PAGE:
Lansdall CJ, McDougall F, Butler LM, Delmar P, Pross N, Qin S, McLeod L, Zhou X, Kerchner GA, Doody RS. Establishing clinically meaningful change on outcome assessments frequently used in trials of mild cognitive impairment due to Alzheimer's disease. J Prev Alzheimers Dis. 2023;10(1):9-18. doi: 10.14283/jpad.2022.102

BACKGROUND: Consensus is lacking on what constitutes a meaningful score change for individual patients on clinical outcome assessments (COAs) that are commonly used in clinical trials of Alzheimer's disease. Such thresholds are one important approach to help contextualize trial results and demonstrate meaningful treatment benefit.

OBJECTIVES: To estimate meaningful within-patient change thresholds for the Clinical Dementia Rating Scale - Sum of Boxes (CDR-SB), Alzheimer's Disease Assessment Scale - Cognitive Subscale (ADAS-Cog), and the Mini-Mental State Examination (MMSE) among participants with mild cognitive impairment (MCI).

DESIGN: Retrospective anchor- and distribution-based analyses of data from the ADC-008 (NCT00000173) study were used to estimate thresholds for meaningful within-patient change on the target measures.

SETTING: Analyses were conducted using data from ADC-008 a Phase III, multicenter, randomized, double-blind, placebo-controlled, parallel-group study among participants with the amnestic subtype of MCI, which was conducted by the Alzheimer's Disease Cooperative Study (ADCS) between March 1999 and January 2004 in the United States and Canada.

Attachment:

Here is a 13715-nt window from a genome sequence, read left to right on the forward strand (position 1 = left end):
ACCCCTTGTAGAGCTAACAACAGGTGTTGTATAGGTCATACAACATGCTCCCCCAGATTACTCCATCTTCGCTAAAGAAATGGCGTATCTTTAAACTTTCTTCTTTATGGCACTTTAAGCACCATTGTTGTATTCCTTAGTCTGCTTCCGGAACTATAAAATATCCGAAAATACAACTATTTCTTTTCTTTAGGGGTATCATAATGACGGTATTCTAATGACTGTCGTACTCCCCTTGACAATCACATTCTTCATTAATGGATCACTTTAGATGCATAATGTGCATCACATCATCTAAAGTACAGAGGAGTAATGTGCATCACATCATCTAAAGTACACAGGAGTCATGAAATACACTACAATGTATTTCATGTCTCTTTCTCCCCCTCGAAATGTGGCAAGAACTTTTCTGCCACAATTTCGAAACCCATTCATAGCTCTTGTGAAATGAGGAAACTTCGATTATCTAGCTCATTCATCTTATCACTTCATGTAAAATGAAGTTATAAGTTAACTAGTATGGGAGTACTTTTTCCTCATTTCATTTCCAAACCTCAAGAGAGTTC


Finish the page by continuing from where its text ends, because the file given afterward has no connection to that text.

PARTICIPANTS: Analyses were based on 769 eligible participants who completed the baseline assessment from 69 ADCS sites in the United States and Canada.

MEASUREMENTS: The target outcome measures for this analysis included the CDR-SB, the ADAS-Cog, and the MMSE. The anchor measures for this analysis included the Global Deterioration Scale and the MCI-Clinical Global Impression of Change.

RESULTS: Focusing on the 12-month time point, within-patient increases of 1-2.5 points in the CDR-SB and increases of 2-5 points on the 11-item ADAS-Cog and 13-item ADAS-Cog, on average, reflect minimal-to-moderate levels of deterioration, respectively.

CONCLUSIONS: These thresholds may be useful to aid the interpretation of Alzheimer's disease clinical trial data by illustrating meaningful within-patient progression over the course of a clinical trial via supplementary progressor analyses, which may in turn be informative for treatment decisions. Estimates generated via these methods are specifically intended to evaluate within-patient change and are not intended to assess the magnitude and meaningfulness of differences between group-level changes over time.

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